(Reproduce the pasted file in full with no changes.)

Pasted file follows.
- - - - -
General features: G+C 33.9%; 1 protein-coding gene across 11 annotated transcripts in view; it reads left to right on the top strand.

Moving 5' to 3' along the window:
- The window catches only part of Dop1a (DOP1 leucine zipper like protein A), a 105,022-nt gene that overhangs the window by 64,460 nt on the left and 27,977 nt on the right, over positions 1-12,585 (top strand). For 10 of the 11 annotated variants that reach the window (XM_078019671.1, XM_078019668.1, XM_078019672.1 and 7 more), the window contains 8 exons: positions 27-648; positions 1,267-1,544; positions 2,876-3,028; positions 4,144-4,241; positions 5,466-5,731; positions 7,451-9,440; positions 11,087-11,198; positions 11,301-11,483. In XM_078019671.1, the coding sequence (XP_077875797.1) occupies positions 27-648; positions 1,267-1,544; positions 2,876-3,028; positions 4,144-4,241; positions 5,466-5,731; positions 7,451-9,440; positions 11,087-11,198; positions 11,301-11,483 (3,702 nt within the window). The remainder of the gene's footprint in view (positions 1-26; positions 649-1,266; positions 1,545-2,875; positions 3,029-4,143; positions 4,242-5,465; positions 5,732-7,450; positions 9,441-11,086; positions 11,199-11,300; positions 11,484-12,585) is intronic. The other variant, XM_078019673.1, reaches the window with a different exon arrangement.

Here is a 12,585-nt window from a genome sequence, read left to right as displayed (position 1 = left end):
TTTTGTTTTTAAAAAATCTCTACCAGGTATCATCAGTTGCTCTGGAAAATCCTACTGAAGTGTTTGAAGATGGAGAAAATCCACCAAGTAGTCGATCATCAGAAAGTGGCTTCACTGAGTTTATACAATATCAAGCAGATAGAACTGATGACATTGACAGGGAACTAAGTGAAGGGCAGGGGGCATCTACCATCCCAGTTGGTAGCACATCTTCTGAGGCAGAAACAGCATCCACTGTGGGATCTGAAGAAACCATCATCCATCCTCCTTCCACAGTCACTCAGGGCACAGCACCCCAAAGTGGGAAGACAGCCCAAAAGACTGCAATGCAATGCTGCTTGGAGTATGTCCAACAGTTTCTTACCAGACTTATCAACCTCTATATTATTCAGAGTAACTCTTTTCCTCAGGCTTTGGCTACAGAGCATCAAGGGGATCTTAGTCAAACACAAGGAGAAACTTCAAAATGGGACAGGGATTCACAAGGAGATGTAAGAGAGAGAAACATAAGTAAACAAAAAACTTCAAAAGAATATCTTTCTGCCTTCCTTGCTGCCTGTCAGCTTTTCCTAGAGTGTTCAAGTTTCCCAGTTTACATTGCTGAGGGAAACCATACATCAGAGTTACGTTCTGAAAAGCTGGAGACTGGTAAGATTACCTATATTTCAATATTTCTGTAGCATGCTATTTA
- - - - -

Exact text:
General features: G+C 33.9%; 1 protein-coding gene across 11 annotated transcripts in view; it reads left to right on the top strand.

Moving 5' to 3' along the window:
- The window catches only part of Dop1a (DOP1 leucine zipper like protein A), a 105,022-nt gene that overhangs the window by 64,460 nt on the left and 27,977 nt on the right, over positions 1-12,585 (top strand). For 10 of the 11 annotated variants that reach the window (XM_078019671.1, XM_078019668.1, XM_078019672.1 and 7 more), the window contains 8 exons: positions 27-648; positions 1,267-1,544; positions 2,876-3,028; positions 4,144-4,241; positions 5,466-5,731; positions 7,451-9,440; positions 11,087-11,198; positions 11,301-11,483. In XM_078019671.1, the coding sequence (XP_077875797.1) occupies positions 27-648; positions 1,267-1,544; positions 2,876-3,028; positions 4,144-4,241; positions 5,466-5,731; positions 7,451-9,440; positions 11,087-11,198; positions 11,301-11,483 (3,702 nt within the window). The remainder of the gene's footprint in view (positions 1-26; positions 649-1,266; positions 1,545-2,875; positions 3,029-4,143; positions 4,242-5,465; positions 5,732-7,450; positions 9,441-11,086; positions 11,199-11,300; positions 11,484-12,585) is intronic. The other variant, XM_078019673.1, reaches the window with a different exon arrangement.

Here is a 12,585-nt window from a genome sequence, read left to right as displayed (position 1 = left end):
TTTTGTTTTTAAAAAATCTCTACCAGGTATCATCAGTTGCTCTGGAAAATCCTACTGAAGTGTTTGAAGATGGAGAAAATCCACCAAGTAGTCGATCATCAGAAAGTGGCTTCACTGAGTTTATACAATATCAAGCAGATAGAACTGATGACATTGACAGGGAACTAAGTGAAGGGCAGGGGGCATCTACCATCCCAGTTGGTAGCACATCTTCTGAGGCAGAAACAGCATCCACTGTGGGATCTGAAGAAACCATCATCCATCCTCCTTCCACAGTCACTCAGGGCACAGCACCCCAAAGTGGGAAGACAGCCCAAAAGACTGCAATGCAATGCTGCTTGGAGTATGTCCAACAGTTTCTTACCAGACTTATCAACCTCTATATTATTCAGAGTAACTCTTTTCCTCAGGCTTTGGCTACAGAGCATCAAGGGGATCTTAGTCAAACACAAGGAGAAACTTCAAAATGGGACAGGGATTCACAAGGAGATGTAAGAGAGAGAAACATAAGTAAACAAAAAACTTCAAAAGAATATCTTTCTGCCTTCCTTGCTGCCTGTCAGCTTTTCCTAGAGTGTTCAAGTTTCCCAGTTTACATTGCTGAGGGAAACCATACATCAGAGTTACGTTCTGAAAAGCTGGAGACTGGTAAGATTACCTATATTTCAATATTTCTGTAGCATGCTATTTA